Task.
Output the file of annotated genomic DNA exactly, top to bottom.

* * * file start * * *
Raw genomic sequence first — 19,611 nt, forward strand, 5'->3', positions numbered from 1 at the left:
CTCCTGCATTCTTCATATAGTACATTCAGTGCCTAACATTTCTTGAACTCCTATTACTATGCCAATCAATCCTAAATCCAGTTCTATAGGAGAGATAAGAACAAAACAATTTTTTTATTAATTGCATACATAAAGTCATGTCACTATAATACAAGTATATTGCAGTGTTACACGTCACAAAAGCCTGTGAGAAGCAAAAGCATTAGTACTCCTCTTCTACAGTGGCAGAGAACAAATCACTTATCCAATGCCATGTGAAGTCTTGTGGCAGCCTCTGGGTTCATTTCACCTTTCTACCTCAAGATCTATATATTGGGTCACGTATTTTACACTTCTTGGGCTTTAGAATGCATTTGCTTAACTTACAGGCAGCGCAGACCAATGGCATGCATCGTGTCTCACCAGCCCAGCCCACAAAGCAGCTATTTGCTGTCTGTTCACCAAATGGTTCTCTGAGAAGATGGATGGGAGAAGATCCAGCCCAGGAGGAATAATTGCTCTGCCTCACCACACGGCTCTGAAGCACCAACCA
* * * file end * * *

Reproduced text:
Raw genomic sequence first — 19,611 nt, forward strand, 5'->3', positions numbered from 1 at the left:
CTCCTGCATTCTTCATATAGTACATTCAGTGCCTAACATTTCTTGAACTCCTATTACTATGCCAATCAATCCTAAATCCAGTTCTATAGGAGAGATAAGAACAAAACAATTTTTTTATTAATTGCATACATAAAGTCATGTCACTATAATACAAGTATATTGCAGTGTTACACGTCACAAAAGCCTGTGAGAAGCAAAAGCATTAGTACTCCTCTTCTACAGTGGCAGAGAACAAATCACTTATCCAATGCCATGTGAAGTCTTGTGGCAGCCTCTGGGTTCATTTCACCTTTCTACCTCAAGATCTATATATTGGGTCACGTATTTTACACTTCTTGGGCTTTAGAATGCATTTGCTTAACTTACAGGCAGCGCAGACCAATGGCATGCATCGTGTCTCACCAGCCCAGCCCACAAAGCAGCTATTTGCTGTCTGTTCACCAAATGGTTCTCTGAGAAGATGGATGGGAGAAGATCCAGCCCAGGAGGAATAATTGCTCTGCCTCACCACACGGCTCTGAAGCACCAACCA